Monday, June 24, 2019

New roundabout comes in for a landing at SR 20 on Whidbey Island

By Ally Barrera

The fighter jets that take off from Naval Air Station Whidbey Island are no strangers to performing different maneuvers. On Sunday, June 23, people traveling past the air base on State Route 20 near Oak Harbor had to perform a different maneuver of their own: Navigating a new roundabout.

A time lapse camera captured crews building the roundabout at SR 20
and Banta Road from Thursday, June 6 to Sunday, June 23

Working at the speed of sound
When contractor crews with SRV Construction began excavating the highway at the Banta Road/Northgate Drive intersection on Thursday, June 6, the goal was to open the roundabout by July 4. After working 20 hours a day, six days a week at what seemed like Mach 1 speed, the roundabout opened to traffic on Sunday, June 23, 10 days ahead of schedule.
These concrete pourers were just one of the many different crews working together to complete this project early.

Highway to the safety zone
So why build this roundabout in the first place? In a word, safety.

Since 2011, law enforcement responded to 26 crashes that injured 11 people at the SR 20 and Banta/Northgate intersection. Half of those collisions involved vehicles trying to turn onto the highway from side roads. Roundabouts have a proven history of reducing injury and deadly crashes by more than 75 percent.

The roundabout also provides a new U-turn option for people located north and south of Banta/Northgate, which could reduce left turns onto the highway and the chance of broadside “T-bone” collisions.

There's also new highway crossing areas to help Island Transit riders safely cross the highway to nearby bus stops.
Pedestrians and bicyclists will use crosswalks connected to the splitter islands separating
SR 20 traffic to safely cross the highway. Watch out for them!

More fly-bys to come
Even though the roundabout is open to traffic, crews still have some work to finish, like sealing the new asphalt, adding fresh striping and landscaping, before they fly off for good. While this work doesn't involve the same around-the-clock lane closures travelers have grown accustomed to the past couple of weeks, people should prepare for the occasional closure. All work associated with this project is expected to wrap up in the fall.

Avoid the last-second scramble by checking these resources ahead of time for alerts of upcoming road work:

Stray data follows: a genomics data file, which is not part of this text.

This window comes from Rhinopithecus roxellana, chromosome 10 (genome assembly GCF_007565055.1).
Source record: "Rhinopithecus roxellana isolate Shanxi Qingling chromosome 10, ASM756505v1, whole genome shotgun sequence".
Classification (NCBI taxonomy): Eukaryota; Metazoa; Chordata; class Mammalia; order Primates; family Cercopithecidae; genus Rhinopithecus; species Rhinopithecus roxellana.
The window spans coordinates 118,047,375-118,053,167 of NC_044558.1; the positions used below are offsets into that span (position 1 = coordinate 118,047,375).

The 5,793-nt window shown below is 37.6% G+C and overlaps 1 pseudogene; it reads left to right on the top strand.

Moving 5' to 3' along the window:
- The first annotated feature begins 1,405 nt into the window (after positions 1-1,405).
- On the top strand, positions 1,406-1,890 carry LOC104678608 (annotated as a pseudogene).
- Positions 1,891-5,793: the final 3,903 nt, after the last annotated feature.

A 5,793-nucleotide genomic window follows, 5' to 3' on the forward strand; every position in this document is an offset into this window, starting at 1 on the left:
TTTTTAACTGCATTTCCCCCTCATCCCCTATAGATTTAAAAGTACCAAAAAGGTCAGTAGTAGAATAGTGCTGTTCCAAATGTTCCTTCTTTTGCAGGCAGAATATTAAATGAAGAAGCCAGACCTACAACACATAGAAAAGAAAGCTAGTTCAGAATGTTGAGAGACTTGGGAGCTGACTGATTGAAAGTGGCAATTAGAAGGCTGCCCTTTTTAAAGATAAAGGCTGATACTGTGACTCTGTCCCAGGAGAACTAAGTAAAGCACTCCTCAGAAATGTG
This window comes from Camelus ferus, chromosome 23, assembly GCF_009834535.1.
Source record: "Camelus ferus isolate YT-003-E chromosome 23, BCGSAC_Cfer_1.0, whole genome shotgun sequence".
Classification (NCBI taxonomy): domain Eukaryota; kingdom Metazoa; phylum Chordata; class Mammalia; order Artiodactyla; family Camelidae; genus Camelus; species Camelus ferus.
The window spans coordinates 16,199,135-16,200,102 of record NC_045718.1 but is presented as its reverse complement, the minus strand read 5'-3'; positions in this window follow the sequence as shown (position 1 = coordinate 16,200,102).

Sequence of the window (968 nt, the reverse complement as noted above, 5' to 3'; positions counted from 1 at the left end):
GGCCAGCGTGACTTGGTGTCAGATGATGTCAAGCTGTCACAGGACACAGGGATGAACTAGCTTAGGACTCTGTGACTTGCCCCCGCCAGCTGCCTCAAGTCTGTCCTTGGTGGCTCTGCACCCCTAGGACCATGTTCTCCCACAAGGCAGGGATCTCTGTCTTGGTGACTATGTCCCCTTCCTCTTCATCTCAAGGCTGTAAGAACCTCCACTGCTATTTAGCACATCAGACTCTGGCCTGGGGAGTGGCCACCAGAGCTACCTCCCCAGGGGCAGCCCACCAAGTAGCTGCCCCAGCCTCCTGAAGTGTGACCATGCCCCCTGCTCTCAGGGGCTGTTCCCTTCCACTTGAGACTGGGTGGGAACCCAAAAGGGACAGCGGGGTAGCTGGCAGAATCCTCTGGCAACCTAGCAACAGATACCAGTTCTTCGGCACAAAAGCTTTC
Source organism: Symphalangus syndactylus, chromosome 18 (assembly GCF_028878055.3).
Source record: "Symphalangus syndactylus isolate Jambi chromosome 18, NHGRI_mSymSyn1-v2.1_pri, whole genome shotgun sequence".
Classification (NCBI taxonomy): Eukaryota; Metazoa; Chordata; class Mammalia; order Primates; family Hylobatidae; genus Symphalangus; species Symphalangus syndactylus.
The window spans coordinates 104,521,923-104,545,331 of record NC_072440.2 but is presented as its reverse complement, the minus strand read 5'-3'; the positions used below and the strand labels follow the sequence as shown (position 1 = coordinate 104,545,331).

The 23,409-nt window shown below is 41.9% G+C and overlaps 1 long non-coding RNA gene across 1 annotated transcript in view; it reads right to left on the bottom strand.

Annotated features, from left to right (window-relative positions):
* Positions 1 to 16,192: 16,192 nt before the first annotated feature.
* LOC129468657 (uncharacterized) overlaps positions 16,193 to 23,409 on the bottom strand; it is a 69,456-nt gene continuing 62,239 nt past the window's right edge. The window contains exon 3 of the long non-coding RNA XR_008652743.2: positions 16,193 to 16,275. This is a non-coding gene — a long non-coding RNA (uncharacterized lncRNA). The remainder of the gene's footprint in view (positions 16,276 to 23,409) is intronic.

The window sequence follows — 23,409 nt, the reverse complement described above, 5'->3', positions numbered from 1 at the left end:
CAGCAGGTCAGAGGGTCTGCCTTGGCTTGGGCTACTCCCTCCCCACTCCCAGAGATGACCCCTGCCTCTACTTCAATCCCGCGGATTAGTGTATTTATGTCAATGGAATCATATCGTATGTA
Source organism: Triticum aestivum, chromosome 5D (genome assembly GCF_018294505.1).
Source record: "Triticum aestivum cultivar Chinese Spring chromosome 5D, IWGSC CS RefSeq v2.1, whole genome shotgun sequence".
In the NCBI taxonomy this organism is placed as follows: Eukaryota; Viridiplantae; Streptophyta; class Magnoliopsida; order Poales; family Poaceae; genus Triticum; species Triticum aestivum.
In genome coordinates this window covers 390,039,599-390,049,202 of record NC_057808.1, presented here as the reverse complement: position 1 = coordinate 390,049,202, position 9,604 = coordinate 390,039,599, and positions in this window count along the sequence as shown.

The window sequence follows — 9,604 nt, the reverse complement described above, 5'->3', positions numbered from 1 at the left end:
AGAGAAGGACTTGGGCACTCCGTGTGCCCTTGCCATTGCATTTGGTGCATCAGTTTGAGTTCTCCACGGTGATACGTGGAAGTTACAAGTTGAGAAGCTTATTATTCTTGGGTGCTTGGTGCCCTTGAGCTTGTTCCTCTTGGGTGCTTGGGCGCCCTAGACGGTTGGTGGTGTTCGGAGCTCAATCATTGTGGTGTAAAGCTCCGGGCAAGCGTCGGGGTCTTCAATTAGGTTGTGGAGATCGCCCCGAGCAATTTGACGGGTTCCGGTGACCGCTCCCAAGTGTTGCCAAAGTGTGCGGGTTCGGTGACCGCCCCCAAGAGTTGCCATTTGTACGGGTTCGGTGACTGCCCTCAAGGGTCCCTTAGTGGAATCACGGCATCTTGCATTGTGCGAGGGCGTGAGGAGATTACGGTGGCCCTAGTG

Thanks for being our wingman
Just like performing a barrel roll takes timing and coordination, so did completing this project. A stretch of spectacular weather and several different crews harmoniously working alongside one another led to finishing the roundabout early.

It also took the patience of those traveling through the work zone. Although there have been traffic delays, the crews appreciated every wave and kind word they received from travelers during construction. Don't lose that loving feeling!

For more pictures from this project, check out our Flickr album

Roundabout 101
Navigating a roundabout can feel like flying aerobatics if you don't know how to do it. Sure, there is a learning curve just like with any traffic revision. Just follow these simple tips:
  • Vehicles already in the roundabout have the right-of-way. As you approach the roundabout, pay attention to the yield sign and slow down. If a vehicle in the roundabout is coming toward you, yield. If not, enter the roundabout to your right. NEVER enter to your left!
  • Signal. That's right. When you're ready to exit the roundabout, signal as you would any time you make a turn. This lets vehicles behind you and vehicles waiting to enter know your intention.
  • Watch for pedestrians/bikes. Just like this new roundabout near Oak Harbor, many other roundabouts have crosswalks as well. Keep an eye out for anyone needing to cross.
  • Give larger vehicles extra room. Semis, large RVs and other large loads may need extra room to move through the roundabout. That's why we build them with truck aprons. Work together to keep everyone safe and moving.
  • Don't stop in the middle of a roundabout. If you think you missed your exit, just continue going around until you come back to it. Stopping is often how collisions happen. Remember, vehicles already in the roundabout have the right-of-way.
More of a visual learner? We have a five-part video series about roundabout etiquette that may help.